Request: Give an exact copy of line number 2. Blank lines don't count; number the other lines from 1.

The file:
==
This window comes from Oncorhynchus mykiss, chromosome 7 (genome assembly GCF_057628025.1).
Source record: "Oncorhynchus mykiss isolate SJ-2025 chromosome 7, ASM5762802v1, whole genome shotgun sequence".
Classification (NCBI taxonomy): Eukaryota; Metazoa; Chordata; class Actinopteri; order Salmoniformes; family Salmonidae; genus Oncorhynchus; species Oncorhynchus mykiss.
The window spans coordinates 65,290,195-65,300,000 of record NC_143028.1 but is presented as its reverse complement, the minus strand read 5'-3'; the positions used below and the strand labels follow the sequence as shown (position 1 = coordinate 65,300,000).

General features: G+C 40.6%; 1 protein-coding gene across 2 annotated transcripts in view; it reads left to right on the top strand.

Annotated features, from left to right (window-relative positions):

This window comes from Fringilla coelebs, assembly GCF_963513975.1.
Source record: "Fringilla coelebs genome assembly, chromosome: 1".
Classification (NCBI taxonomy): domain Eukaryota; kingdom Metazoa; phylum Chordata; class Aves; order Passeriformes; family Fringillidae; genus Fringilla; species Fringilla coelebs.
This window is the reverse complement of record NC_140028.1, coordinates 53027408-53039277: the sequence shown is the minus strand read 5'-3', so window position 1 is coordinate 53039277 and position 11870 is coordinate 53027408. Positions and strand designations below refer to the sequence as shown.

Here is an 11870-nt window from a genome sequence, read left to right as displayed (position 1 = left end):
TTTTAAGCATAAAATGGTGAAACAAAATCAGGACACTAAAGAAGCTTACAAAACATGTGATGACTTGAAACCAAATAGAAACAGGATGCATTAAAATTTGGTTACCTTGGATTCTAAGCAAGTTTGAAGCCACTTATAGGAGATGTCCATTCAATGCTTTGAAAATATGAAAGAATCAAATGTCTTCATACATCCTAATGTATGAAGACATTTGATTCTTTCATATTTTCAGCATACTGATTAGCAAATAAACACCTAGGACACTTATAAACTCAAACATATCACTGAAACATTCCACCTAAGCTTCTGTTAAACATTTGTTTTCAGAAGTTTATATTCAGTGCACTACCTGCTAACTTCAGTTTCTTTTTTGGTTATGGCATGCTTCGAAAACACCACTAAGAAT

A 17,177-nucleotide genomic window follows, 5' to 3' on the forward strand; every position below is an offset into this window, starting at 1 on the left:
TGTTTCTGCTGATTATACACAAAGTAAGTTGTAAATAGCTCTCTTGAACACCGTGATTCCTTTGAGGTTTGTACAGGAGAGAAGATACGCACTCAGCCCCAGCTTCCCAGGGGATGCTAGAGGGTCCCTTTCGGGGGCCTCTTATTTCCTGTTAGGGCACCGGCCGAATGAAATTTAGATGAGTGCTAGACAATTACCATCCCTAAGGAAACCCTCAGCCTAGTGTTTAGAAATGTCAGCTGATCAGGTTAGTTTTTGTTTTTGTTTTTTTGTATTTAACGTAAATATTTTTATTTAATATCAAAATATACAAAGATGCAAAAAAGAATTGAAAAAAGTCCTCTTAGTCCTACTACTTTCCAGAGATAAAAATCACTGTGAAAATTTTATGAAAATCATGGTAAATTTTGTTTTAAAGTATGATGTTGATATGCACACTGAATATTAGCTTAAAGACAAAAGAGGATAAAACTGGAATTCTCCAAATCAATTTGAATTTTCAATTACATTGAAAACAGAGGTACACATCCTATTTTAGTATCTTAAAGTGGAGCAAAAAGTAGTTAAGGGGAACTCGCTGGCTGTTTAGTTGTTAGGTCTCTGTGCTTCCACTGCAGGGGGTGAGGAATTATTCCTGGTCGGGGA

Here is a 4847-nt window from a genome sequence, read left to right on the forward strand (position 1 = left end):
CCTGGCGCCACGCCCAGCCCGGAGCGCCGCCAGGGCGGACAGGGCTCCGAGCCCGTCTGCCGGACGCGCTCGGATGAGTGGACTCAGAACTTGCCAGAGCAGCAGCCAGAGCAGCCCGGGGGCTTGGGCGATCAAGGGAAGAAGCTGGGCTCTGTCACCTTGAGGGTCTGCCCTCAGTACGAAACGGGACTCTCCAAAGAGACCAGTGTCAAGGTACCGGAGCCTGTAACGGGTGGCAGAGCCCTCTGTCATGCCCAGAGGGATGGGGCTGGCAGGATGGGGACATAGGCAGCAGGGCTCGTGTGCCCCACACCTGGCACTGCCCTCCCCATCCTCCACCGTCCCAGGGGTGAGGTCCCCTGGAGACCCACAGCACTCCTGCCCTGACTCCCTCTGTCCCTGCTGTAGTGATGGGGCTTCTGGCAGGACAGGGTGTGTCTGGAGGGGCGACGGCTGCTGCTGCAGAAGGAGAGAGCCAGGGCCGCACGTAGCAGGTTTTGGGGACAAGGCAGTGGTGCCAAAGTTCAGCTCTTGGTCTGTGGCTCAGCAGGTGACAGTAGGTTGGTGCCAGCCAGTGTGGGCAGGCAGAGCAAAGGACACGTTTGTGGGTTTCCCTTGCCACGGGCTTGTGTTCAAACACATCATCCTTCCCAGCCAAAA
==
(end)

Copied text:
Source record: "Oncorhynchus mykiss isolate SJ-2025 chromosome 7, ASM5762802v1, whole genome shotgun sequence".